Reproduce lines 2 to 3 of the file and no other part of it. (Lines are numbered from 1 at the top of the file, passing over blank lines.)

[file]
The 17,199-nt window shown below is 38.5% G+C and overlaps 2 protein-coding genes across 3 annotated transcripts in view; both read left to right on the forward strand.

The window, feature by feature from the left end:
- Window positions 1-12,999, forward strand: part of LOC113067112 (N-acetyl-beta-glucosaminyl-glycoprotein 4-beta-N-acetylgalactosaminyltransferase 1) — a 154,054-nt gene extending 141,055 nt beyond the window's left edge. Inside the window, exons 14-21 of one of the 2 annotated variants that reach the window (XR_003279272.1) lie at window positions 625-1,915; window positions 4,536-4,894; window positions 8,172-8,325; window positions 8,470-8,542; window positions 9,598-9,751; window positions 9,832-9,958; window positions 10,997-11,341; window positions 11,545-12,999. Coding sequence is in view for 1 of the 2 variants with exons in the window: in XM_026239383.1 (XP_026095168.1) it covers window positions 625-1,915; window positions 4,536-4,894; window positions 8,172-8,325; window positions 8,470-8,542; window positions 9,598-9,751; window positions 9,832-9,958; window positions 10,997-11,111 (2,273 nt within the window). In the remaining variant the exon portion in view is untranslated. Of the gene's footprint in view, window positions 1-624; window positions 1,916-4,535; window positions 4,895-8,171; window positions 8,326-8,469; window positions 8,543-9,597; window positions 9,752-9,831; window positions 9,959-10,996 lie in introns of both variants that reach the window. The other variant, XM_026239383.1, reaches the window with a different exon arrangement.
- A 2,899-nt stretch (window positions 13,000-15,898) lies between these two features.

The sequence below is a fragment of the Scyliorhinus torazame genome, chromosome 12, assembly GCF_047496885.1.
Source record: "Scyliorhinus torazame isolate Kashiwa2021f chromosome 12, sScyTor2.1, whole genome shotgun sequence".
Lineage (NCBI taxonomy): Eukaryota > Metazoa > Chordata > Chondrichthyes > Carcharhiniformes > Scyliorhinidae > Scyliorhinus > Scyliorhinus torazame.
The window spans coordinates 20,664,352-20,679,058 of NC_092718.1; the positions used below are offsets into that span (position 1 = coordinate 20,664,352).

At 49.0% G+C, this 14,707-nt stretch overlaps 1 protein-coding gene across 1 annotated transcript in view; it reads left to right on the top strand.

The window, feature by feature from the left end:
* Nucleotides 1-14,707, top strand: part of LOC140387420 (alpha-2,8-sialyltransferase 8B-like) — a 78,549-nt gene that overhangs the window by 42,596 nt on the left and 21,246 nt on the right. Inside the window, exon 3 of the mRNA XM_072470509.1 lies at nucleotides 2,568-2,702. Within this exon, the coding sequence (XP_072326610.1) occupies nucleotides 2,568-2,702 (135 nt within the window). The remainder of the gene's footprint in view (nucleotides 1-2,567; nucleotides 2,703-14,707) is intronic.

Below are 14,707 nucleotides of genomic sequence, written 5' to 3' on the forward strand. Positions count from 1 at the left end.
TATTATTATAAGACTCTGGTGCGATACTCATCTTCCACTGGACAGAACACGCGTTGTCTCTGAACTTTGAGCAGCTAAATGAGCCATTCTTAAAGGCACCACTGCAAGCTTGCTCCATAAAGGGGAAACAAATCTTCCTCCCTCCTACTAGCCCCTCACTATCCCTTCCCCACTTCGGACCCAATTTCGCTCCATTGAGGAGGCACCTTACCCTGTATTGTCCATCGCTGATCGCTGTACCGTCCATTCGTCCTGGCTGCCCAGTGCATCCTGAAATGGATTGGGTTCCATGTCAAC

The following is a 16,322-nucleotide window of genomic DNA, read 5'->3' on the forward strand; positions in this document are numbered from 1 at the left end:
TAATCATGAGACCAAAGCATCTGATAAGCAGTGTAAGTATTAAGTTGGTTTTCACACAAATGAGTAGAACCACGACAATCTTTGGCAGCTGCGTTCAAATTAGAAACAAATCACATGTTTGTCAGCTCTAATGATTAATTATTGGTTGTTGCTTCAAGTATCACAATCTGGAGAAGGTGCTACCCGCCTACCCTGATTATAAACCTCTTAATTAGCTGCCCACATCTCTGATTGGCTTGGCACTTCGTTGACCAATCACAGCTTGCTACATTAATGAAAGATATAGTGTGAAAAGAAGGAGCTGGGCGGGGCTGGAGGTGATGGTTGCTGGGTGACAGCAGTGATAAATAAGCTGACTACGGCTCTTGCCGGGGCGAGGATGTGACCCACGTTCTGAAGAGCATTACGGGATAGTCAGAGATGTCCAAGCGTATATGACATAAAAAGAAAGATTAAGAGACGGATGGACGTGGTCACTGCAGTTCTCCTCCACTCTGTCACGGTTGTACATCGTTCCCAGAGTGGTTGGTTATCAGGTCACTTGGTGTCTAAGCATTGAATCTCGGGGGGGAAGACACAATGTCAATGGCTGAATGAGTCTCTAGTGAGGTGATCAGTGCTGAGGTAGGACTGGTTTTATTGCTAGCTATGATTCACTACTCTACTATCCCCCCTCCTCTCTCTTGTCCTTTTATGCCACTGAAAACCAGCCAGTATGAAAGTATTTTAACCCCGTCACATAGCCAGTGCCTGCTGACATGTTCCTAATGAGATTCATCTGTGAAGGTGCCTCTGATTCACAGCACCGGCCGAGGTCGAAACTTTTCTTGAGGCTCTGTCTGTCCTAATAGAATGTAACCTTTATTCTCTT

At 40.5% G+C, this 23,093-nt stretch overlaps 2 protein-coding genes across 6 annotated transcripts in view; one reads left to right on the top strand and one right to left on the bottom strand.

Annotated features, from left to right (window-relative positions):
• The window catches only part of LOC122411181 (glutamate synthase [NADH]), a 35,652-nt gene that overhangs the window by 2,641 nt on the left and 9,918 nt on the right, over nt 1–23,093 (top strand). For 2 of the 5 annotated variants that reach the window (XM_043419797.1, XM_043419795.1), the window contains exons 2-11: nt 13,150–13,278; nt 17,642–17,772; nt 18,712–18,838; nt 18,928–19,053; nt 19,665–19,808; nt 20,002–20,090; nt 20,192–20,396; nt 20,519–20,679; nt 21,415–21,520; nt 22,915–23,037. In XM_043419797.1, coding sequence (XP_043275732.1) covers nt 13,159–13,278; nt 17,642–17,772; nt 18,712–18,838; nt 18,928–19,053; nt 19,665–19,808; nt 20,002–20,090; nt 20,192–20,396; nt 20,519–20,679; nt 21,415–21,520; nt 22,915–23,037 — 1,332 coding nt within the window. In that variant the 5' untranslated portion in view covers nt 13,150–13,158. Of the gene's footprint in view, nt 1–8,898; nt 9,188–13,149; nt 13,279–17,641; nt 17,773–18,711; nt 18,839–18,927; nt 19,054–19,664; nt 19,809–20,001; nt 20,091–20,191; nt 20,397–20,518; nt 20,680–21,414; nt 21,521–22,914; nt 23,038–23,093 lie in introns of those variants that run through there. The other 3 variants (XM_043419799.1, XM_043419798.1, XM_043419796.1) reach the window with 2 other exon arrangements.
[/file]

The window, feature by feature from the left end:
- Window positions 1-12,999, forward strand: part of LOC113067112 (N-acetyl-beta-glucosaminyl-glycoprotein 4-beta-N-acetylgalactosaminyltransferase 1) — a 154,054-nt gene extending 141,055 nt beyond the window's left edge. Inside the window, exons 14-21 of one of the 2 annotated variants that reach the window (XR_003279272.1) lie at window positions 625-1,915; window positions 4,536-4,894; window positions 8,172-8,325; window positions 8,470-8,542; window positions 9,598-9,751; window positions 9,832-9,958; window positions 10,997-11,341; window positions 11,545-12,999. Coding sequence is in view for 1 of the 2 variants with exons in the window: in XM_026239383.1 (XP_026095168.1) it covers window positions 625-1,915; window positions 4,536-4,894; window positions 8,172-8,325; window positions 8,470-8,542; window positions 9,598-9,751; window positions 9,832-9,958; window positions 10,997-11,111 (2,273 nt within the window). In the remaining variant the exon portion in view is untranslated. Of the gene's footprint in view, window positions 1-624; window positions 1,916-4,535; window positions 4,895-8,171; window positions 8,326-8,469; window positions 8,543-9,597; window positions 9,752-9,831; window positions 9,959-10,996 lie in introns of both variants that reach the window. The other variant, XM_026239383.1, reaches the window with a different exon arrangement.